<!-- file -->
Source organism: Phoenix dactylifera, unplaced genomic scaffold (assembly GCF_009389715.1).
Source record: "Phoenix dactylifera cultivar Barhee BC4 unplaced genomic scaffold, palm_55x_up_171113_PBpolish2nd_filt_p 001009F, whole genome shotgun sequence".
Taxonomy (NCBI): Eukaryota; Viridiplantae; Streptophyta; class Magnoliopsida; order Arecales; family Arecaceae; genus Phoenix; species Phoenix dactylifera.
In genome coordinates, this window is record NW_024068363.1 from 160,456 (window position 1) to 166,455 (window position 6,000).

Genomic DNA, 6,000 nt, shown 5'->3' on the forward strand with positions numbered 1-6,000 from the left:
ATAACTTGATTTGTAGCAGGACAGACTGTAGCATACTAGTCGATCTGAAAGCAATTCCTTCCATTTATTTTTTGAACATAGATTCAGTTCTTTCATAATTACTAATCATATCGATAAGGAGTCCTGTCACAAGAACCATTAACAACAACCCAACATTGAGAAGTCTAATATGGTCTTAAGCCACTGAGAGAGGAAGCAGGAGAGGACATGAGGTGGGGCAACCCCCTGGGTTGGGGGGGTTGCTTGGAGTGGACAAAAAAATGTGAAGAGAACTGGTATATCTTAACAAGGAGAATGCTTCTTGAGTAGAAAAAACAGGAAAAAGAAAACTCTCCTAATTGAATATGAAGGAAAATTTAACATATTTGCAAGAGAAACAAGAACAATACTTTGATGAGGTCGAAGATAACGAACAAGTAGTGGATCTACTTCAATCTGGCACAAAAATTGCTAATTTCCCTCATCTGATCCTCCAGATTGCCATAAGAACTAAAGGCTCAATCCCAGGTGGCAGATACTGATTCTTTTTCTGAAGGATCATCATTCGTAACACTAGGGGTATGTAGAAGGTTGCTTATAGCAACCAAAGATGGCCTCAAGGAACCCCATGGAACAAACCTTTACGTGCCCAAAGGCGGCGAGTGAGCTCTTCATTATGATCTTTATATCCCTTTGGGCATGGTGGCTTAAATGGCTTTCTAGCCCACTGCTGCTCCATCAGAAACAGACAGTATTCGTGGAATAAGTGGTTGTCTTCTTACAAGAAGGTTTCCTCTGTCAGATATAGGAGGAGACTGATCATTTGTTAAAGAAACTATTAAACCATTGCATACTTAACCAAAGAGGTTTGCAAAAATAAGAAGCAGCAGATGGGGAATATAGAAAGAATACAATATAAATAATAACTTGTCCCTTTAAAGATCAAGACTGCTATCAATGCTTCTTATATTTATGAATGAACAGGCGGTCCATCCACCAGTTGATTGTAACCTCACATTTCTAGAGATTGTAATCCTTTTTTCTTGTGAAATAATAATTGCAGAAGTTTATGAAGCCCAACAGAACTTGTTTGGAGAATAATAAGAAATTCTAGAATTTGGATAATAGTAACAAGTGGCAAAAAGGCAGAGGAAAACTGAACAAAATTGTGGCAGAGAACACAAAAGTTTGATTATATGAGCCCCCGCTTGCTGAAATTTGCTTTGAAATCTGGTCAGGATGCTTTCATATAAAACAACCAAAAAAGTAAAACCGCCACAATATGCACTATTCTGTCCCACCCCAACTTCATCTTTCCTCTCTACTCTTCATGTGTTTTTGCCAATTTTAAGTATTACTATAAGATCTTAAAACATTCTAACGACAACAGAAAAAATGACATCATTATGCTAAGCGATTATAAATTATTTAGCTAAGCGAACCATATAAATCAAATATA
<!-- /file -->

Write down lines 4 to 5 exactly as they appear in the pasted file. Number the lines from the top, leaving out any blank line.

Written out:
In genome coordinates, this window is record NW_024068363.1 from 160,456 (window position 1) to 166,455 (window position 6,000).

Genomic DNA, 6,000 nt, shown 5'->3' on the forward strand with positions numbered 1-6,000 from the left: